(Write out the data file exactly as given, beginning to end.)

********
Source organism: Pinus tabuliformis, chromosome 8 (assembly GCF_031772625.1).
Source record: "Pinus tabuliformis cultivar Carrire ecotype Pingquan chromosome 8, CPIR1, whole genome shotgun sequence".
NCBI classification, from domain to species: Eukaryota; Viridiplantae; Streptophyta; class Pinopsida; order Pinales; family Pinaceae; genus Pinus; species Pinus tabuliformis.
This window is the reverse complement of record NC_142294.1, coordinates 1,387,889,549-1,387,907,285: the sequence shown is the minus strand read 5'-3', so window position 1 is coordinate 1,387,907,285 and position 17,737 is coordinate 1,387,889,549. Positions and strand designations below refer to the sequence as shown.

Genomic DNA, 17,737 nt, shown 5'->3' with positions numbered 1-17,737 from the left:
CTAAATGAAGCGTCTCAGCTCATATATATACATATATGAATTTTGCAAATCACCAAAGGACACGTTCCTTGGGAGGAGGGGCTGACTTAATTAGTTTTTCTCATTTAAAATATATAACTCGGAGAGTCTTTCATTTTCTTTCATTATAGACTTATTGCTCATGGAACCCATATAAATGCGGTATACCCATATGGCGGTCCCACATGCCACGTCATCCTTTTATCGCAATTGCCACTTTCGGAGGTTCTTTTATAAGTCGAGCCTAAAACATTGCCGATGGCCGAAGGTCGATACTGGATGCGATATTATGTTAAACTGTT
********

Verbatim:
Source organism: Pinus tabuliformis, chromosome 8 (assembly GCF_031772625.1).
Source record: "Pinus tabuliformis cultivar Carrire ecotype Pingquan chromosome 8, CPIR1, whole genome shotgun sequence".
NCBI classification, from domain to species: Eukaryota; Viridiplantae; Streptophyta; class Pinopsida; order Pinales; family Pinaceae; genus Pinus; species Pinus tabuliformis.
This window is the reverse complement of record NC_142294.1, coordinates 1,387,889,549-1,387,907,285: the sequence shown is the minus strand read 5'-3', so window position 1 is coordinate 1,387,907,285 and position 17,737 is coordinate 1,387,889,549. Positions and strand designations below refer to the sequence as shown.

Genomic DNA, 17,737 nt, shown 5'->3' with positions numbered 1-17,737 from the left:
CTAAATGAAGCGTCTCAGCTCATATATATACATATATGAATTTTGCAAATCACCAAAGGACACGTTCCTTGGGAGGAGGGGCTGACTTAATTAGTTTTTCTCATTTAAAATATATAACTCGGAGAGTCTTTCATTTTCTTTCATTATAGACTTATTGCTCATGGAACCCATATAAATGCGGTATACCCATATGGCGGTCCCACATGCCACGTCATCCTTTTATCGCAATTGCCACTTTCGGAGGTTCTTTTATAAGTCGAGCCTAAAACATTGCCGATGGCCGAAGGTCGATACTGGATGCGATATTATGTTAAACTGTT